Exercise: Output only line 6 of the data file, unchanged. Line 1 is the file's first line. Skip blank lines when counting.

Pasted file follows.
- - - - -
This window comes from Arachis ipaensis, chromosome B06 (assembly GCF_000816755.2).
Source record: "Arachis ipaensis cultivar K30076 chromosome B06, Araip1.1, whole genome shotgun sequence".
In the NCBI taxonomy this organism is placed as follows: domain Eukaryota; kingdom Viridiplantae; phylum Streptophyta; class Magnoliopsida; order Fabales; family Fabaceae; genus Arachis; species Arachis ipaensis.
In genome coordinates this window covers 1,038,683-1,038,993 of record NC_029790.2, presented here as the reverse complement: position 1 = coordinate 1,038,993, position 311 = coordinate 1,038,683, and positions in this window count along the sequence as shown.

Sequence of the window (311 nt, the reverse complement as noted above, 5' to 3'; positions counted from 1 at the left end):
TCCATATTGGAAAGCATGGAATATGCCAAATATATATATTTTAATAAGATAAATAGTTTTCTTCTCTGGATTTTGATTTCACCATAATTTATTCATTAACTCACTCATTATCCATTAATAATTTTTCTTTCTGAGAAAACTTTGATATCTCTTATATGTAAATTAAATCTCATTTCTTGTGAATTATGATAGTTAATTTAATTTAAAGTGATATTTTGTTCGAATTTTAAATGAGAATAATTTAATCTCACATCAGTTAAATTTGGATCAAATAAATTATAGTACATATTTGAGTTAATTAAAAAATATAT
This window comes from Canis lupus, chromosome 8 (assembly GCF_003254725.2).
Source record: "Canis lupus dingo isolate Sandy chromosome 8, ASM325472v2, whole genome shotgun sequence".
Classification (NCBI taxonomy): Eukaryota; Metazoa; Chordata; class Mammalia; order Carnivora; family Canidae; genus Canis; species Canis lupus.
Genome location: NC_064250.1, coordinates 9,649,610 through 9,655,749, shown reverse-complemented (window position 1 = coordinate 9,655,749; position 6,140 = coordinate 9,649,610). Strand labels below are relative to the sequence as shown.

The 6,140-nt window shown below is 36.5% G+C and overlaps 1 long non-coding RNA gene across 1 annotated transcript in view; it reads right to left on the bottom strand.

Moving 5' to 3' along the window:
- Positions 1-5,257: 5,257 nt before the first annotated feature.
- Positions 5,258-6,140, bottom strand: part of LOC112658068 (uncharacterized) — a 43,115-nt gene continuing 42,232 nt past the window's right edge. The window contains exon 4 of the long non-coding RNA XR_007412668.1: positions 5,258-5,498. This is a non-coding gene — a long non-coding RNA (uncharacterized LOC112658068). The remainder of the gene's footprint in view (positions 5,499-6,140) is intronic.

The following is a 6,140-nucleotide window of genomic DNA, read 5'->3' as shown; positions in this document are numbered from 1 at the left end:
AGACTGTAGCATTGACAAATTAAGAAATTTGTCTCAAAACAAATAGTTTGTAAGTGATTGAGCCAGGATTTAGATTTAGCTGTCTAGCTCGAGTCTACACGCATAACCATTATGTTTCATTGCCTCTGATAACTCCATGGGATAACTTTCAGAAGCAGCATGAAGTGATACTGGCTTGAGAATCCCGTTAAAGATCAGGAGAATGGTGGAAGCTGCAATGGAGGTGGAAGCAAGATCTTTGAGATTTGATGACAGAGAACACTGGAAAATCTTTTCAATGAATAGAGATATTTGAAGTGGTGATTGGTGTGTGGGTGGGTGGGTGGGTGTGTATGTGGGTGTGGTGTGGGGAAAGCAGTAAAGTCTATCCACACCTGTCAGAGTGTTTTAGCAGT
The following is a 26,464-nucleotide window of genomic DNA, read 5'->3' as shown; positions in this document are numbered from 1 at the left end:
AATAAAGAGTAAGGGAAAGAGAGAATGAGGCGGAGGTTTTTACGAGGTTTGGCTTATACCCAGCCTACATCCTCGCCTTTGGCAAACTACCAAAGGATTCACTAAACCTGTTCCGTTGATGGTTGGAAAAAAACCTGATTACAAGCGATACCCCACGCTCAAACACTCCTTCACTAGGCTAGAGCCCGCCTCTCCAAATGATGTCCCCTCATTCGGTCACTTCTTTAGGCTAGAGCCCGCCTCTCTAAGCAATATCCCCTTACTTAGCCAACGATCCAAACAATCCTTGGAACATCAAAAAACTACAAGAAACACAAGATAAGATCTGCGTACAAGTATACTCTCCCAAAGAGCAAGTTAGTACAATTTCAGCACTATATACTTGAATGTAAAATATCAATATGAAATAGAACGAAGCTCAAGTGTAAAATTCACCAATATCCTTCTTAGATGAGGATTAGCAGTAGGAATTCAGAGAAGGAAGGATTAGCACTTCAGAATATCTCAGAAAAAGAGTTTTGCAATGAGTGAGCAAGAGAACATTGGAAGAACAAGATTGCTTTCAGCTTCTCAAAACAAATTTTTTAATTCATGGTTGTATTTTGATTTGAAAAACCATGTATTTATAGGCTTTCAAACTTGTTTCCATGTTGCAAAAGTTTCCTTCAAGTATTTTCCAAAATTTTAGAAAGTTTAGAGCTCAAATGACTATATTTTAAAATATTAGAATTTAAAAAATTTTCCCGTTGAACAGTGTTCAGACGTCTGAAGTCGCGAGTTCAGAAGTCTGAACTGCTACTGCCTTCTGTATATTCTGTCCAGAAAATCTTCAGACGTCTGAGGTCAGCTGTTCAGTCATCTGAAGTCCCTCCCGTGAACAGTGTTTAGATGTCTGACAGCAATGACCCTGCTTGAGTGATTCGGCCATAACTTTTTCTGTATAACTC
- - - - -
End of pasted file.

TCCATATTGGAAAGCATGGAATATGCCAAATATATATATTTTAATAAGATAAATAGTTTTCTTCTCTGGATTTTGATTTCACCATAATTTATTCATTAACTCACTCATTATCCATTAATAATTTTTCTTTCTGAGAAAACTTTGATATCTCTTATATGTAAATTAAATCTCATTTCTTGTGAATTATGATAGTTAATTTAATTTAAAGTGATATTTTGTTCGAATTTTAAATGAGAATAATTTAATCTCACATCAGTTAAATTTGGATCAAATAAATTATAGTACATATTTGAGTTAATTAAAAAATATAT